In Schools, Classroom Proximity Breeds Teacher Collaboration
When a teacher has a problem, she might go to a mentor or an instructional coach—but often, she goes to whomever is closest at hand.
That’s why a new series of studies suggests that school administrators can boost teacher collaboration and build on formal teacher training by paying more attention to how teachers are assigned to classrooms within the building.
“Clearly, it can make a big difference,” said co-author James Spillane of Northwestern University, whose most recent work is published Tuesday in the magazine Education Next. “If you want to maximize the returns from master teachers or mentor teachers, you would want to carefully place them in a building to maximize the overlap in their [work] zone and that of new teachers … so you increase the likelihood they will interact.”
Spillane and Matthew Shirrell of George Washington University analyzed data from 14 traditionally laid out “egg crate”-style elementary schools in an unnamed 6,000-student Midwestern suburban school district. They surveyed principals, instructional coaches, and teachers about their work habits and which colleagues they had reached out to for instructional problems in math.
“Teaching has this history of being a very isolating occupation,” said Shirrell, an assistant professor of educational leadership at George Washington University. “It has generally been designed and thought of as solitary and confined work behind your classroom door, and it’s only kind of recently that people have tried to get people to work together in clear ways.”
The researchers then used digital mapping software to track teachers’ typical paths during the day, including to key destinations like the principal’s office, rest rooms, the photocopier, and the teachers’ lounge. They calculated how close staff were to each other in the building and how much of their “functional work zones”—their typical paths during the day—overlapped with each other.
They found that teachers who were near to each other and tended to follow similar schedules were much more likely to compare notes on math instruction, even if they taught different grades or weren’t in a formal professional development group with one another.
Take, for example, a pair of teachers that has about a 30 percent chance of collaborating with each other about their math instruction, based on the grades they teach and their relative teaching experience. If their classrooms are 78 feet farther away from each other in the building—about three doors away, rather than next door—their likelihood of interacting drops to 19 percent. Those whose offices are 156 feet away or more, such as those along a separate hall or another wing, end up collaborating only 11 percent of the time.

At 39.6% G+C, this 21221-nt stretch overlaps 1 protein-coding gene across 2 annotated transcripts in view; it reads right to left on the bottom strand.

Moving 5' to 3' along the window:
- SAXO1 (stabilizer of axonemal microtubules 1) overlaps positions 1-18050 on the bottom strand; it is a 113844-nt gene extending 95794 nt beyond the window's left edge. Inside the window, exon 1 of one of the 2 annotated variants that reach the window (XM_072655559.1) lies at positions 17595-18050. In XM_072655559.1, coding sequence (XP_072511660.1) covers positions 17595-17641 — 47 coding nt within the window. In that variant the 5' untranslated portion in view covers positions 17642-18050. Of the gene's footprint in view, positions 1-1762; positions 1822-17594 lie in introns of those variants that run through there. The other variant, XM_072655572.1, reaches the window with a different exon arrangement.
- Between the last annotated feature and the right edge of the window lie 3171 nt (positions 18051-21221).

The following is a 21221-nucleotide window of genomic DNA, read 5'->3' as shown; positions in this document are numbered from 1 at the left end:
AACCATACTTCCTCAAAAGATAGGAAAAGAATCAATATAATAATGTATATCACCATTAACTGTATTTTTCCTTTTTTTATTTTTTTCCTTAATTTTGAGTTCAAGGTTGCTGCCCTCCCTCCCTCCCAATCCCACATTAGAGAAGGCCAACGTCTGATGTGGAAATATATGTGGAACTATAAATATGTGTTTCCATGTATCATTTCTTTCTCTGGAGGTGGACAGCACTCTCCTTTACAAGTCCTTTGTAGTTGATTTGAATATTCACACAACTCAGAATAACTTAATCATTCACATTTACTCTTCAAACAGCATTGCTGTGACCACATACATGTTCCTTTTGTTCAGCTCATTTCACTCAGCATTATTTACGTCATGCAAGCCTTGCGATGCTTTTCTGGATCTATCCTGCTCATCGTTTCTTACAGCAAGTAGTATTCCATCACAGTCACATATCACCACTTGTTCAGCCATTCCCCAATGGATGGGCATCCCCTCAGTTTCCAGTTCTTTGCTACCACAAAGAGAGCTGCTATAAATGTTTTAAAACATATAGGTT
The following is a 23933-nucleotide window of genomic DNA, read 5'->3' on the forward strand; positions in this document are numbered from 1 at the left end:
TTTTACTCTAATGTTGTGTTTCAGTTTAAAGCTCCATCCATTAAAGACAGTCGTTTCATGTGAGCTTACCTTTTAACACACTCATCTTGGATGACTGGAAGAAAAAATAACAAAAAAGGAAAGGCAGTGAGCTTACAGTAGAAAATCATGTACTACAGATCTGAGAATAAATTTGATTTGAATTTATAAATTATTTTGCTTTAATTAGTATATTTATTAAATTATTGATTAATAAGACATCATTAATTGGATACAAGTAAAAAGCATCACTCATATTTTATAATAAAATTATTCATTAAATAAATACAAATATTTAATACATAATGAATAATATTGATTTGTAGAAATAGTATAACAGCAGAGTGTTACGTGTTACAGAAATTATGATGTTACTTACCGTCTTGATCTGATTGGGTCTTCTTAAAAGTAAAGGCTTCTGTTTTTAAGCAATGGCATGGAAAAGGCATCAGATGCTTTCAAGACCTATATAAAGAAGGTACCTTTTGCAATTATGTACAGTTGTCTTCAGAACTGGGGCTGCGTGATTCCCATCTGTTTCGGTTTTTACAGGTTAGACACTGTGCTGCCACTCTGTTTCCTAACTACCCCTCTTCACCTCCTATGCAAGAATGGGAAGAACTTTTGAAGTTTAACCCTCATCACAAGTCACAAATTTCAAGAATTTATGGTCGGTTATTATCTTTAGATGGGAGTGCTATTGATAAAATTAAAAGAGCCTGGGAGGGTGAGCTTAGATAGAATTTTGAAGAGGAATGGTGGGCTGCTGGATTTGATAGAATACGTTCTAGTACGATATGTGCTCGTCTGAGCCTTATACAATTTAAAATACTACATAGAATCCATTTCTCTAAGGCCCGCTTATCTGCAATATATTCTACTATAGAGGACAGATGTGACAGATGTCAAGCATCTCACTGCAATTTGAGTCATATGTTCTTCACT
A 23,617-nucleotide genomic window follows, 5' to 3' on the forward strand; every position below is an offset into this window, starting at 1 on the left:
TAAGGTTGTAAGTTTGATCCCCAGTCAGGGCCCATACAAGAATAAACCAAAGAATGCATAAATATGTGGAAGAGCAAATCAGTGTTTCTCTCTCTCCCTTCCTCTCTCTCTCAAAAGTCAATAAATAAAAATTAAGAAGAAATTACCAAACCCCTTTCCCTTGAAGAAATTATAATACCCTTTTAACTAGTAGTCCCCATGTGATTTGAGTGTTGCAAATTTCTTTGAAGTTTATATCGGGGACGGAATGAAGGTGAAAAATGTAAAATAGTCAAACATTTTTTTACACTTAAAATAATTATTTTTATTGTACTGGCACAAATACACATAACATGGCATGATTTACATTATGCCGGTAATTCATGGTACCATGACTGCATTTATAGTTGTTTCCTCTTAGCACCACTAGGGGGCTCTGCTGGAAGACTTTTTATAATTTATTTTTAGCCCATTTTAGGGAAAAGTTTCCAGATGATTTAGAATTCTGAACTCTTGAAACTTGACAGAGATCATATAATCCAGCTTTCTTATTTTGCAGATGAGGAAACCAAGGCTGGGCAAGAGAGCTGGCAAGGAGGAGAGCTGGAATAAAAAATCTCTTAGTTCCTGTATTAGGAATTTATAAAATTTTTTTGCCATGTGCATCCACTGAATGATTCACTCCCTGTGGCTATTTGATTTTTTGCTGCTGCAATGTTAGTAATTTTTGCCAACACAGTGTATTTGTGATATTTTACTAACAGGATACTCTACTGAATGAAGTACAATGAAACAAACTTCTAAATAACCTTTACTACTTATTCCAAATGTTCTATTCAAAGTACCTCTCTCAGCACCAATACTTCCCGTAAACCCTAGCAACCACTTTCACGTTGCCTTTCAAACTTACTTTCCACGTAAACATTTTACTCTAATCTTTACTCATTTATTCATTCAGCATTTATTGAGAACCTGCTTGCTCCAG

The researchers found that teachers who collaborated on math were not more likely to have classrooms closer to each other in the following year, but teachers who were moved closer to one another in one year were more likely to collaborate the following year.
“There’s a strong association between physical proximity in a building and who teachers talk to about their work,” said Spillane, a professor of learning and organizational change at Northwestern University. “When you are close to somebody and your functional zone, your work zone overlaps with theirs. You are more likely to have a chance encounter.”
The importance of proximity and communal spaces is not a new concept, of course. A 1977 study found that engineers were exponentially less likely to collaborate with others whose desks were 75 feet away—an almost identical distance to the teacher study—and that a company’s speed in developing new ideas was directly related to how often its employees engaged in casual discussions.
“They are brief—we’re talking about a couple minutes each—but these supplement and build on the more formal interactions schools have” for professional development, Spillane said. “We should never underestimate the power of the chance encounters. It’s the just-in-time training: ‘I have a challenge and I’m going to forget it by the time we have our weekly meeting, can I just ask you a question about this?’”
That’s important, said Shirrell because prior research has shown teachers are less likely to collaborate with peers about math instruction than reading and other subjects. A related study published last year in the journal Sociology of Education found these casual meetings enhanced teachers’ formal professional development in math. “Teachers interact a lot less about math,” Shirrell said. “It’s interesting to think that this could lead to different patterns in math than in other subjects. … Maybe proximity matters more in math because teachers are talking about it less overall.”
While the study did not link student math achievement to their teachers’ collaboration, other studies have suggested that students benefit from having teachers who engage in ongoing instructional discussion with their peers.
For example, in the 2017 study, one 1st grade teacher recalled doing a graphing exercise with her students and then stepping out of her class to discuss the lesson. Another teacher who had been in her professional development group “happened to walk by and she just kind of sat down and joined us, and so then I just asked her ... what I could have done to ... deepen the kids’ understanding.”
It’s also not clear yet whether teachers collaborate differently in a more open-plan building layout, or in a school with more high-need students; about 25 percent of the students in the study district were low-income, and more than 80 percent were white. The researchers are now studying how patterns of collaboration differ for new and more experienced teachers, and for teachers in different types of schools.
Vol. 37, Issue 17, Page 7Published in Print: January 9, 2018, as How Classroom Location Matters in Teacher Collaboration